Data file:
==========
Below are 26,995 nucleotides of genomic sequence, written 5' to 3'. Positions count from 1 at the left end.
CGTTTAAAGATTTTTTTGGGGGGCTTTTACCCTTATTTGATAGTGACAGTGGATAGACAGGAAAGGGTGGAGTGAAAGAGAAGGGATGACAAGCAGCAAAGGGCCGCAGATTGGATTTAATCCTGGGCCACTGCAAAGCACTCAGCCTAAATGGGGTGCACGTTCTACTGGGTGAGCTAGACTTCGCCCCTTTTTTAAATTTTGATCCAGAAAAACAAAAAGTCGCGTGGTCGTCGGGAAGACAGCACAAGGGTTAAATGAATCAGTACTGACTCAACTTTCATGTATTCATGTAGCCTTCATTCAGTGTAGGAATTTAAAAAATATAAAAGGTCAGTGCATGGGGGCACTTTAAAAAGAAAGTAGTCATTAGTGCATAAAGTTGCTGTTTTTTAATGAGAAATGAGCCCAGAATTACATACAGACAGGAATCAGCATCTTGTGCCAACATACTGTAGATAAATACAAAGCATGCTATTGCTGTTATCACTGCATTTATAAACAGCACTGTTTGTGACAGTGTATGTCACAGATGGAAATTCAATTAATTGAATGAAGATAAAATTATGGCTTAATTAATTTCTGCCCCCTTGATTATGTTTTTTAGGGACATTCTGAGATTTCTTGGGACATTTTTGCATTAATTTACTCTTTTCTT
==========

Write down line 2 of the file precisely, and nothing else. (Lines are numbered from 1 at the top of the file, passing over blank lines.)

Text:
CGTTTAAAGATTTTTTTGGGGGGCTTTTACCCTTATTTGATAGTGACAGTGGATAGACAGGAAAGGGTGGAGTGAAAGAGAAGGGATGACAAGCAGCAAAGGGCCGCAGATTGGATTTAATCCTGGGCCACTGCAAAGCACTCAGCCTAAATGGGGTGCACGTTCTACTGGGTGAGCTAGACTTCGCCCCTTTTTTAAATTTTGATCCAGAAAAACAAAAAGTCGCGTGGTCGTCGGGAAGACAGCACAAGGGTTAAATGAATCAGTACTGACTCAACTTTCATGTATTCATGTAGCCTTCATTCAGTGTAGGAATTTAAAAAATATAAAAGGTCAGTGCATGGGGGCACTTTAAAAAGAAAGTAGTCATTAGTGCATAAAGTTGCTGTTTTTTAATGAGAAATGAGCCCAGAATTACATACAGACAGGAATCAGCATCTTGTGCCAACATACTGTAGATAAATACAAAGCATGCTATTGCTGTTATCACTGCATTTATAAACAGCACTGTTTGTGACAGTGTATGTCACAGATGGAAATTCAATTAATTGAATGAAGATAAAATTATGGCTTAATTAATTTCTGCCCCCTTGATTATGTTTTTTAGGGACATTCTGAGATTTCTTGGGACATTTTTGCATTAATTTACTCTTTTCTT